Chondroitin Sulfate

From our list of ailments, see what Chondroitin Sulfate can be used for:

  • Arthritis
  • Carpal Tunnel Syndrome
  • Joint Pain
  • Pain

Natural Remedies using Chondroitin Sulfate

Additional sulfur, also essential for cartilage formation, can be obtained in glucosamine sulfate, chondroitin sulfate, or methylsulfonylmethane (MSM), and small amounts of manganese can be obtained in a multimineral supplement.

The two principal forms of glucosamine in supplements are glucosamine sulfate and glucosamine hydrochloride, and both appear to be equally effective. There is evidence suggesting that glucosamine and chondroitin sulfate are synergistic, with glucosamine enhancing the production of new cartilage and chondroitin slowing the breakdown of cartilage. Many supplements contain both, and people with osteoarthritis should consider taking 1,200 to 1,500 mg of glucosamine and 1,200 mg of chondroitin daily. As part of an osteoarthritic regimen, 500 to 1,000 mg of vitamin C should be included. Although some of the described studies used manganese ascorbate, this type of vitamin C is difficult to find. Any form of vitamin C should suffice.

Arthritis, Carpal Tunnel Syndrome, Joint Pain, Pain

The Benefit of using Chondroitin Sulfate as a natural cure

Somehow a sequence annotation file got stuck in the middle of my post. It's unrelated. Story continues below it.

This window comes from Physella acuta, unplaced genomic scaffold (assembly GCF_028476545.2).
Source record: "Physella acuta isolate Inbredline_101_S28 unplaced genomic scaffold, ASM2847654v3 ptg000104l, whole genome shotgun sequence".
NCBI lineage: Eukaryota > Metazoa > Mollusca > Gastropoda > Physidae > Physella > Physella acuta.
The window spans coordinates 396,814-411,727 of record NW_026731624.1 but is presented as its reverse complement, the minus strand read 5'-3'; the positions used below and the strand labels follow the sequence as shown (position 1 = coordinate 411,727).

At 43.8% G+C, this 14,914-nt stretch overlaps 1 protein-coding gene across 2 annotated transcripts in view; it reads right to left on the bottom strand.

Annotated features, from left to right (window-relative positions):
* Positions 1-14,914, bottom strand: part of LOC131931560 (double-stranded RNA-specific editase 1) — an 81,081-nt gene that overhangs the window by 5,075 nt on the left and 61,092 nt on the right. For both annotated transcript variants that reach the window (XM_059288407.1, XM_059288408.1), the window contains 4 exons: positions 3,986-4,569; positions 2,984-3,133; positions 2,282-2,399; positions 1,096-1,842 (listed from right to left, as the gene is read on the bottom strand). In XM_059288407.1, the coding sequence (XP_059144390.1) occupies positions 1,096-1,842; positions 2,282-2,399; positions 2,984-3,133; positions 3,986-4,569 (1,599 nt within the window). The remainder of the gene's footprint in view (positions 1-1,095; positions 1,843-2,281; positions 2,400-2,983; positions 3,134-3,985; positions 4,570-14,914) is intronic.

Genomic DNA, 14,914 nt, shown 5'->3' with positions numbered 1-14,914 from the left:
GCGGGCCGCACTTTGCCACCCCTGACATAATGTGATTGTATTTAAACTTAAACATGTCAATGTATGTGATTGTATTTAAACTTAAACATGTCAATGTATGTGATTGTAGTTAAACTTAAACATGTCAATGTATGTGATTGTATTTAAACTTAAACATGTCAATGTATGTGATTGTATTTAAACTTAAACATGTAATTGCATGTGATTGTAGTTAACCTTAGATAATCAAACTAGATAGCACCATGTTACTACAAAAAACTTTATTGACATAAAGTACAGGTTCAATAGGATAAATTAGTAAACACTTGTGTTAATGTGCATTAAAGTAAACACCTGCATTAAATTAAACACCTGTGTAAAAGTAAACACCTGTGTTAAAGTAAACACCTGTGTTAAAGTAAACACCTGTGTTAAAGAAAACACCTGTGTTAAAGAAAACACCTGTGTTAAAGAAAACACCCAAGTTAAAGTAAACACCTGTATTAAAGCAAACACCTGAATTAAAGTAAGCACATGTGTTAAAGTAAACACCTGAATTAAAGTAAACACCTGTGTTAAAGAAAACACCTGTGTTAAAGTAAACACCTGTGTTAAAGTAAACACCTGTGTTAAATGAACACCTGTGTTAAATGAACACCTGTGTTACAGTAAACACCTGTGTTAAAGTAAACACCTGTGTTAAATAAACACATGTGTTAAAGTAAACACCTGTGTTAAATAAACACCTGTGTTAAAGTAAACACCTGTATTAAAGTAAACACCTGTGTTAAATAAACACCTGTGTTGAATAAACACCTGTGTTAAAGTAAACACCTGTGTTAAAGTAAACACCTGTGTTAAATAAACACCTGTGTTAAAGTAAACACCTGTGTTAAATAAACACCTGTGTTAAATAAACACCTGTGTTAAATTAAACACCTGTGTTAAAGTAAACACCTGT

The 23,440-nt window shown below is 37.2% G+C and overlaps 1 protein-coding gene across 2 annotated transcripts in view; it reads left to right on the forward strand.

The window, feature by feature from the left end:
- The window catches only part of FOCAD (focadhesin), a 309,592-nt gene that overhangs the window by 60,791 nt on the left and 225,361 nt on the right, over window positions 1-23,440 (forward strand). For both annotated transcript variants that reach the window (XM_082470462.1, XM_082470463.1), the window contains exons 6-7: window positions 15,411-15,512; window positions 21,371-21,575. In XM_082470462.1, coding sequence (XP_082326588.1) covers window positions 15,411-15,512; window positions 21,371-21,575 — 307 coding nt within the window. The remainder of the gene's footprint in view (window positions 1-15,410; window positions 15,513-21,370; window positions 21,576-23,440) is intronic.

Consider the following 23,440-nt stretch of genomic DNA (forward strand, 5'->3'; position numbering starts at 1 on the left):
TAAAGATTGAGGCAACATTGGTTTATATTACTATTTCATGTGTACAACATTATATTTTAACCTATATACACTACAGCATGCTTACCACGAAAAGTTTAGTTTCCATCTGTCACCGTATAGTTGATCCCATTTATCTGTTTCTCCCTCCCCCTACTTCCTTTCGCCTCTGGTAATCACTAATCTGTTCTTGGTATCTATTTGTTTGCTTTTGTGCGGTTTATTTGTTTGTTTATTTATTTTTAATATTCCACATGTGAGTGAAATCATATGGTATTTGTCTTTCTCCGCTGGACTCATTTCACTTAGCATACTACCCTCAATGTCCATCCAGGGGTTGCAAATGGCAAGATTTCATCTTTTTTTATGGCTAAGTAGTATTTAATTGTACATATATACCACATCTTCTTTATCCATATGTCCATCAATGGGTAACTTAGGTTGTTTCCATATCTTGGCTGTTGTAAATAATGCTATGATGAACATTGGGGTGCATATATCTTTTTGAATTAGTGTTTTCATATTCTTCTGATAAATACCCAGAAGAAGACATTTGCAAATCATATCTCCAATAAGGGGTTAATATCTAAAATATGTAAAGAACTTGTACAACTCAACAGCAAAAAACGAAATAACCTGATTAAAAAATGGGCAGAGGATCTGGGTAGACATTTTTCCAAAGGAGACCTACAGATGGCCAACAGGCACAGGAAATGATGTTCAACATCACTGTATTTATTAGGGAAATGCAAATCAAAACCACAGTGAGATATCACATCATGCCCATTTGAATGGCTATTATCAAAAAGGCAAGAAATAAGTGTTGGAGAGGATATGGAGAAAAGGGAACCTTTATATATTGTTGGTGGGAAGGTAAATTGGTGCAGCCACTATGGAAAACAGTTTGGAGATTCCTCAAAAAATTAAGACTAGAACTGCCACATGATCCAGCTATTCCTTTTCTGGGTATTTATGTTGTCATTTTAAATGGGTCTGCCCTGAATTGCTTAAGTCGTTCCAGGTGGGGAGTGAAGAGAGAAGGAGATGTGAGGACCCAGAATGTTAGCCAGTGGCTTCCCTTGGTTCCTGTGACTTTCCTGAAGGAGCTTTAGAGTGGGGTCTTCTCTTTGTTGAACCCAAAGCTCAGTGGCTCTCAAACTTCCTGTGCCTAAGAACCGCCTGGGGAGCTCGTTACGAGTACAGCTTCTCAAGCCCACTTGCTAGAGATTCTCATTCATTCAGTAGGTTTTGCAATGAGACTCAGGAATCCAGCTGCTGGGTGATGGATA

In one study, Alan F. Philippi, M.D., of the U.S. Navy treated thirty-two navy SEALs in their forties who had chronic knee or low-back pain or both. For eight weeks some of the subjects received daily supplements containing 1,500 mg of glucosamine hydrochloride, 1,200 mg of chondroitin sulfate, and 228 mg of manganese ascorbate (a form of vitamin C).

Usually referred to as SAMe (pronounced ‘sammy”), this sulfur-containing nutrient donates ‘methyl groups” to more than forty major chemical reactions in the body. Methyl groups provide carbon and hydrogen and are necessary for creating new cells. SAMe has often been recommended for treating inflammation and arthritis: it donates sulfur molecules to glucosamine and chondroitin sulfate, enabling the body to build new collagen and cartilage.

In a separate clinical trial, Amal K. Das Jr., M.D., of Hendersonville Orthopedics Associates, Hendersonville, N.C., asked ninety-three patients with knee osteoarthritis to take 2,000 mg of glucosamine hydrochloride, 1,600 mg of chondroitin sulfate, and 304 mg of manganese ascorbate or to take placebos daily for six months.